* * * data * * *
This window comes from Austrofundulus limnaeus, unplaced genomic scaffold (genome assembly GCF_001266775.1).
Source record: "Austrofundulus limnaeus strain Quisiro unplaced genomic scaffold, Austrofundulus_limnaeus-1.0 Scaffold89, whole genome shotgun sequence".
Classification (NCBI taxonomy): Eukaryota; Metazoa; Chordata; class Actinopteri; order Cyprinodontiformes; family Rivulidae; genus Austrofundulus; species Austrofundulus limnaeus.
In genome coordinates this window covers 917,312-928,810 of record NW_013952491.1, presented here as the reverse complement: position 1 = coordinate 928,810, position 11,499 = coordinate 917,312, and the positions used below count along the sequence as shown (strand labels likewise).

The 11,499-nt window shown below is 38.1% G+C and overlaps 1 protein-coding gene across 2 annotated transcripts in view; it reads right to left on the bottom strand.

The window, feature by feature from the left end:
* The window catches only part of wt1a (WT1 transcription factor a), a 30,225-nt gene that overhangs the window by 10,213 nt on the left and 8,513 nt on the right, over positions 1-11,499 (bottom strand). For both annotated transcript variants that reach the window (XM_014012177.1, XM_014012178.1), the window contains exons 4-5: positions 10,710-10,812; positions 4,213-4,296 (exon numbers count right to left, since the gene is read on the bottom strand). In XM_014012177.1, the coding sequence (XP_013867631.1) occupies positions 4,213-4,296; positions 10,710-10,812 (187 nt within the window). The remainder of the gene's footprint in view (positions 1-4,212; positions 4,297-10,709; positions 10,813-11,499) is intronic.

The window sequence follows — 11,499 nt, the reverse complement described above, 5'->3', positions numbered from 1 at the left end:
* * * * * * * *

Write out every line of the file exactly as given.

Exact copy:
This window comes from Austrofundulus limnaeus, unplaced genomic scaffold (genome assembly GCF_001266775.1).
Source record: "Austrofundulus limnaeus strain Quisiro unplaced genomic scaffold, Austrofundulus_limnaeus-1.0 Scaffold89, whole genome shotgun sequence".
Classification (NCBI taxonomy): Eukaryota; Metazoa; Chordata; class Actinopteri; order Cyprinodontiformes; family Rivulidae; genus Austrofundulus; species Austrofundulus limnaeus.
In genome coordinates this window covers 917,312-928,810 of record NW_013952491.1, presented here as the reverse complement: position 1 = coordinate 928,810, position 11,499 = coordinate 917,312, and the positions used below count along the sequence as shown (strand labels likewise).

The 11,499-nt window shown below is 38.1% G+C and overlaps 1 protein-coding gene across 2 annotated transcripts in view; it reads right to left on the bottom strand.

The window, feature by feature from the left end:
* The window catches only part of wt1a (WT1 transcription factor a), a 30,225-nt gene that overhangs the window by 10,213 nt on the left and 8,513 nt on the right, over positions 1-11,499 (bottom strand). For both annotated transcript variants that reach the window (XM_014012177.1, XM_014012178.1), the window contains exons 4-5: positions 10,710-10,812; positions 4,213-4,296 (exon numbers count right to left, since the gene is read on the bottom strand). In XM_014012177.1, the coding sequence (XP_013867631.1) occupies positions 4,213-4,296; positions 10,710-10,812 (187 nt within the window). The remainder of the gene's footprint in view (positions 1-4,212; positions 4,297-10,709; positions 10,813-11,499) is intronic.

The window sequence follows — 11,499 nt, the reverse complement described above, 5'->3', positions numbered from 1 at the left end: